It must've been like old home week when the old gang of Wall Street and Washington insiders finalized a couple more cushy settlements last week.
Everybody knew the drill: Ignore the potential criminal charges and agree on settlement figures they think the public will swallow - figures that are big enough to sound impressive but far smaller than the banks' ill-gotten gains. They've done this dozens of times before.
But there was an empty chair at the negotiating table.
Bank of America was there, as it has been so many times before. So were the other too-big-to-fail banks. Representatives from the Attorney General's office were undoubtedly there, too. The Attorney General was a high-priced Wall Street attorney.
The banks' "independent" reviewers were there, too, or at least their reports were. Those reports said that there were very few problems with the banks' transactions. That should've have raised some red flags around the negotiating table: An audit in San Francisco found that 84 percent of foreclosures were performed illegally, while another in North Carolina found "singular irregularities" in roughly three-quarters of the mortgages reviewed.
So it shouldn't have been such a surprise when an as-yet unpublished GAO report showed that these rosy reviews were disastrously flawed.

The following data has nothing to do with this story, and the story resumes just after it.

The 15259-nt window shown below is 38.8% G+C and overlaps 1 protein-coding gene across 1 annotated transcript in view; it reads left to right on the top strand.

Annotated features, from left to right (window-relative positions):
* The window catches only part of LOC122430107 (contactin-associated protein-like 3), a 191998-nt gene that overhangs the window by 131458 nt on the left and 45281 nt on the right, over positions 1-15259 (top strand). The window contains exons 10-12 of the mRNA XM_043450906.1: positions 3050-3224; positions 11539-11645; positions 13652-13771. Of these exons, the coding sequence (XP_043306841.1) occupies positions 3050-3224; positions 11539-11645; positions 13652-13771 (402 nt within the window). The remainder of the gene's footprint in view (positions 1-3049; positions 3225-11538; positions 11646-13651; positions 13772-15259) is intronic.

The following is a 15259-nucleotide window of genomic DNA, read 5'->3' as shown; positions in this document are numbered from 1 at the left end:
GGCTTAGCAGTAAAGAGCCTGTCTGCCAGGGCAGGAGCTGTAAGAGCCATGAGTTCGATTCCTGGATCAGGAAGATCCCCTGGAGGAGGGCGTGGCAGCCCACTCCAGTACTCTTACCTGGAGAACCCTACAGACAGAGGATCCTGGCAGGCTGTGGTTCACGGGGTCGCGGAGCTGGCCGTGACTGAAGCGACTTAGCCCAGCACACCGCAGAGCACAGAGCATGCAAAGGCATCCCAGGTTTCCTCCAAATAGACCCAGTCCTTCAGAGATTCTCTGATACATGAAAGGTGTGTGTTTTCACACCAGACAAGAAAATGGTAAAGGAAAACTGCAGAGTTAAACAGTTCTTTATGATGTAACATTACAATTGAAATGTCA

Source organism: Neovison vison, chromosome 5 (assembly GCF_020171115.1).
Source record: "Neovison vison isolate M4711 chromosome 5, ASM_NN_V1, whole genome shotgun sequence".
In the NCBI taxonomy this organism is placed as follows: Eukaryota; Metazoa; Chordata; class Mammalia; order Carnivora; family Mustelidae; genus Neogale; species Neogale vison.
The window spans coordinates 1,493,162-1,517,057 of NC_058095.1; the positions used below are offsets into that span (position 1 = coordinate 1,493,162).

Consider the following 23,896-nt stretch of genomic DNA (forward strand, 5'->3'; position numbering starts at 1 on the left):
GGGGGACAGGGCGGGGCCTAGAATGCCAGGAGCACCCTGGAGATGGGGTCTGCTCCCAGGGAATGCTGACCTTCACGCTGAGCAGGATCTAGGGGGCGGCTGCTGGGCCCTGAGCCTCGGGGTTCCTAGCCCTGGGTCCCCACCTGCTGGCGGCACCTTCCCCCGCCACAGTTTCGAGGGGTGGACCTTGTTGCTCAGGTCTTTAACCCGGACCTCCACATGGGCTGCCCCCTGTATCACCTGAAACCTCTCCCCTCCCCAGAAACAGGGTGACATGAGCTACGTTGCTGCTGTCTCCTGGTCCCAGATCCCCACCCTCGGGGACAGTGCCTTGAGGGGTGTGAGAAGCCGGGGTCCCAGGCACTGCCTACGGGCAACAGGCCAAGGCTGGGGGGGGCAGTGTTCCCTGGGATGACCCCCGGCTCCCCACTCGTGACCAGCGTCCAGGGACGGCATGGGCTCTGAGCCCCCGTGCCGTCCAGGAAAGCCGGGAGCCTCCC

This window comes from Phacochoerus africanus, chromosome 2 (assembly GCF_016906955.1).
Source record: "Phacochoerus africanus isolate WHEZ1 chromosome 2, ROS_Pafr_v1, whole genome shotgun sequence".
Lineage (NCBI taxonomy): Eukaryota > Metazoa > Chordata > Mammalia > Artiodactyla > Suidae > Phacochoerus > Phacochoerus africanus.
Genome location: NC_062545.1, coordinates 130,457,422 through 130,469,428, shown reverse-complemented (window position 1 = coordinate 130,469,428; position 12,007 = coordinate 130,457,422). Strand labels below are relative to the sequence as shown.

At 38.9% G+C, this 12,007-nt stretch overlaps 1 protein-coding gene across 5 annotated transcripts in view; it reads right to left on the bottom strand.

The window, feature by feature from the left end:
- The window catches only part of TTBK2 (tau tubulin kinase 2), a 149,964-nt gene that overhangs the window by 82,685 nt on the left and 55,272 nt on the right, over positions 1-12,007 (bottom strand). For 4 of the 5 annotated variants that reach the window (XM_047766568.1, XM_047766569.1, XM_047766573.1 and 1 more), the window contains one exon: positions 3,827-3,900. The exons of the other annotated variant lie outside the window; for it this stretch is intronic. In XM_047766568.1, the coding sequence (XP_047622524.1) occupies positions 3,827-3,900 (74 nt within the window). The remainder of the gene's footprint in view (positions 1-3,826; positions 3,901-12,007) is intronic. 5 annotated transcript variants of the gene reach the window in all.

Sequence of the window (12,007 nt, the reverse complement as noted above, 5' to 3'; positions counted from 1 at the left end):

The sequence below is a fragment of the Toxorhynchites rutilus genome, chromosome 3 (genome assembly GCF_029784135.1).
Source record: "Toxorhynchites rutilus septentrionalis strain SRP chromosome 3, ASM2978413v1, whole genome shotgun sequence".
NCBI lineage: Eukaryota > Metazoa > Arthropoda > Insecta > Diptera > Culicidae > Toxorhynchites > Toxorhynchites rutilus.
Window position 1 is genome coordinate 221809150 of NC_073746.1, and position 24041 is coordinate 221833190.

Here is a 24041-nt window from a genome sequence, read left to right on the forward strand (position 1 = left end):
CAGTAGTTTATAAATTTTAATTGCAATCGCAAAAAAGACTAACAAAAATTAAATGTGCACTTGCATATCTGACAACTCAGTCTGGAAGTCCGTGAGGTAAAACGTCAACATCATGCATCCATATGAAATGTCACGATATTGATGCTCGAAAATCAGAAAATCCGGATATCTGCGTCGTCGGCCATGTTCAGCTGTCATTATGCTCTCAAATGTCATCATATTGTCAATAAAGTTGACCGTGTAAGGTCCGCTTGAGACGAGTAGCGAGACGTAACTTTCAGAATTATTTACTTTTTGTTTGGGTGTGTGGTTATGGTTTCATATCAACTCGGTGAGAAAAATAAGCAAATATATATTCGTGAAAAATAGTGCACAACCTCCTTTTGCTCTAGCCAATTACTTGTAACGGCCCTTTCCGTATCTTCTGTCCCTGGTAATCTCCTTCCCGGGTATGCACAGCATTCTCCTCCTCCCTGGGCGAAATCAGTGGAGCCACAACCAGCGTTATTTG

~ from Two New Fraud Deals Show Wall Street's Washington Insiders at Work by Richard Eskow ~
What is so infuriating about deals of this nature is that average folks aren't treated this way! Our prisons and jails are filled with people convicted of petty crimes, but if you're a big shot, you get to walk free with a minimal fine.
Imagine Joe Schmoe trying to wrangle a similar deal in court. Charged with shoplifting a walkman valued at $95, he tells the court that he's willing to pay a $10 fine without admitting, of course, that he did anything wrong. Do you think most judges would accept that offer? Hell no! He would be laughed out of court.
When the common man or woman is found guilty of wrongdoing, an example must be made of them. That person must be punished as a way of telling others that they will meet with the same fate or worse. But when a Wall Street enterprise is found guilty of wrongdoing, an example is NOT made of them. About the only punishment the company may receive is a piddly ass fine, one that tells their compatriots that they can get away with almost anything. Unsurprisingly, these corporations continue to engage in wrongdoing with little, if any, fear of reprisals.